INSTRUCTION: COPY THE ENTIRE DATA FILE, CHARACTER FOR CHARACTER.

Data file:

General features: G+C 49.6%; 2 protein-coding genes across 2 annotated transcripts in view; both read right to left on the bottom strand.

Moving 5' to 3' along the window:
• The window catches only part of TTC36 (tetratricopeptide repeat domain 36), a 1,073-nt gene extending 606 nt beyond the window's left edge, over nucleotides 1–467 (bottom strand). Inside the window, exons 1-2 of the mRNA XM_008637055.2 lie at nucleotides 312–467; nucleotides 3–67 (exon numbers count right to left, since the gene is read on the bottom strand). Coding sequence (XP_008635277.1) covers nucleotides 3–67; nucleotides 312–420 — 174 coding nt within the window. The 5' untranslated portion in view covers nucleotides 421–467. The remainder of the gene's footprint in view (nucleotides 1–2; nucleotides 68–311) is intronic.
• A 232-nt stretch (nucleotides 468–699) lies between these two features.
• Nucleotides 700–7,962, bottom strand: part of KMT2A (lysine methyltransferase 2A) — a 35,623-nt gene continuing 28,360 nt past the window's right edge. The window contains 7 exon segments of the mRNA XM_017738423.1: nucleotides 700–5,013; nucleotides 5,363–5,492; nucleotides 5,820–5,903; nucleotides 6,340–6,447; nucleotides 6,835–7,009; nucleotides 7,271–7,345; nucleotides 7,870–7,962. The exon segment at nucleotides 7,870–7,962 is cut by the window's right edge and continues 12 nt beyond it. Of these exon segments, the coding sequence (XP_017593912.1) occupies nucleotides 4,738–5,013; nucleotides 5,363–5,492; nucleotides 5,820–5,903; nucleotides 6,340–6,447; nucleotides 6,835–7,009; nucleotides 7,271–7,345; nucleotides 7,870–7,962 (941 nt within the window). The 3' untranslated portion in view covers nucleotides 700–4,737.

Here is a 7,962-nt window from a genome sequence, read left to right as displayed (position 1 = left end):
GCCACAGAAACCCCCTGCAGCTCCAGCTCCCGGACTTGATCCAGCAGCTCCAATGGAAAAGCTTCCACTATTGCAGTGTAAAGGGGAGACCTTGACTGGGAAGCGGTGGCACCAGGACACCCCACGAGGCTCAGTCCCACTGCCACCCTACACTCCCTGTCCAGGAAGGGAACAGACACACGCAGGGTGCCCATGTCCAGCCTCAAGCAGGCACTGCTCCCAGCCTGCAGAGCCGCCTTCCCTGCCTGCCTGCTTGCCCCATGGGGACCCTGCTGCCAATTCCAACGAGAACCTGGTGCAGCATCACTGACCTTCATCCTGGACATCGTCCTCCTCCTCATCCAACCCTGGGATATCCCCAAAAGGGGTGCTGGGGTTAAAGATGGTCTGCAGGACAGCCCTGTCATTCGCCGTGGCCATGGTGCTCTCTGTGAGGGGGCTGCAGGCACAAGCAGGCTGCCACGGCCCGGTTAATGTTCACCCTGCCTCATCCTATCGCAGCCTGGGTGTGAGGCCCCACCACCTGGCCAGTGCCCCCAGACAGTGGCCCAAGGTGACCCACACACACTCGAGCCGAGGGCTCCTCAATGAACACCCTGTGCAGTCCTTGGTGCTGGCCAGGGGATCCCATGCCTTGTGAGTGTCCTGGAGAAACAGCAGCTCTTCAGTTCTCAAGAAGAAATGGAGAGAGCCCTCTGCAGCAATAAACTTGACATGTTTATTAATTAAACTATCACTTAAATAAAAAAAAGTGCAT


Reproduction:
General features: G+C 49.6%; 2 protein-coding genes across 2 annotated transcripts in view; both read right to left on the bottom strand.

Moving 5' to 3' along the window:
• The window catches only part of TTC36 (tetratricopeptide repeat domain 36), a 1,073-nt gene extending 606 nt beyond the window's left edge, over nucleotides 1–467 (bottom strand). Inside the window, exons 1-2 of the mRNA XM_008637055.2 lie at nucleotides 312–467; nucleotides 3–67 (exon numbers count right to left, since the gene is read on the bottom strand). Coding sequence (XP_008635277.1) covers nucleotides 3–67; nucleotides 312–420 — 174 coding nt within the window. The 5' untranslated portion in view covers nucleotides 421–467. The remainder of the gene's footprint in view (nucleotides 1–2; nucleotides 68–311) is intronic.
• A 232-nt stretch (nucleotides 468–699) lies between these two features.
• Nucleotides 700–7,962, bottom strand: part of KMT2A (lysine methyltransferase 2A) — a 35,623-nt gene continuing 28,360 nt past the window's right edge. The window contains 7 exon segments of the mRNA XM_017738423.1: nucleotides 700–5,013; nucleotides 5,363–5,492; nucleotides 5,820–5,903; nucleotides 6,340–6,447; nucleotides 6,835–7,009; nucleotides 7,271–7,345; nucleotides 7,870–7,962. The exon segment at nucleotides 7,870–7,962 is cut by the window's right edge and continues 12 nt beyond it. Of these exon segments, the coding sequence (XP_017593912.1) occupies nucleotides 4,738–5,013; nucleotides 5,363–5,492; nucleotides 5,820–5,903; nucleotides 6,340–6,447; nucleotides 6,835–7,009; nucleotides 7,271–7,345; nucleotides 7,870–7,962 (941 nt within the window). The 3' untranslated portion in view covers nucleotides 700–4,737.

Here is a 7,962-nt window from a genome sequence, read left to right as displayed (position 1 = left end):
GCCACAGAAACCCCCTGCAGCTCCAGCTCCCGGACTTGATCCAGCAGCTCCAATGGAAAAGCTTCCACTATTGCAGTGTAAAGGGGAGACCTTGACTGGGAAGCGGTGGCACCAGGACACCCCACGAGGCTCAGTCCCACTGCCACCCTACACTCCCTGTCCAGGAAGGGAACAGACACACGCAGGGTGCCCATGTCCAGCCTCAAGCAGGCACTGCTCCCAGCCTGCAGAGCCGCCTTCCCTGCCTGCCTGCTTGCCCCATGGGGACCCTGCTGCCAATTCCAACGAGAACCTGGTGCAGCATCACTGACCTTCATCCTGGACATCGTCCTCCTCCTCATCCAACCCTGGGATATCCCCAAAAGGGGTGCTGGGGTTAAAGATGGTCTGCAGGACAGCCCTGTCATTCGCCGTGGCCATGGTGCTCTCTGTGAGGGGGCTGCAGGCACAAGCAGGCTGCCACGGCCCGGTTAATGTTCACCCTGCCTCATCCTATCGCAGCCTGGGTGTGAGGCCCCACCACCTGGCCAGTGCCCCCAGACAGTGGCCCAAGGTGACCCACACACACTCGAGCCGAGGGCTCCTCAATGAACACCCTGTGCAGTCCTTGGTGCTGGCCAGGGGATCCCATGCCTTGTGAGTGTCCTGGAGAAACAGCAGCTCTTCAGTTCTCAAGAAGAAATGGAGAGAGCCCTCTGCAGCAATAAACTTGACATGTTTATTAATTAAACTATCACTTAAATAAAAAAAAGTGCAT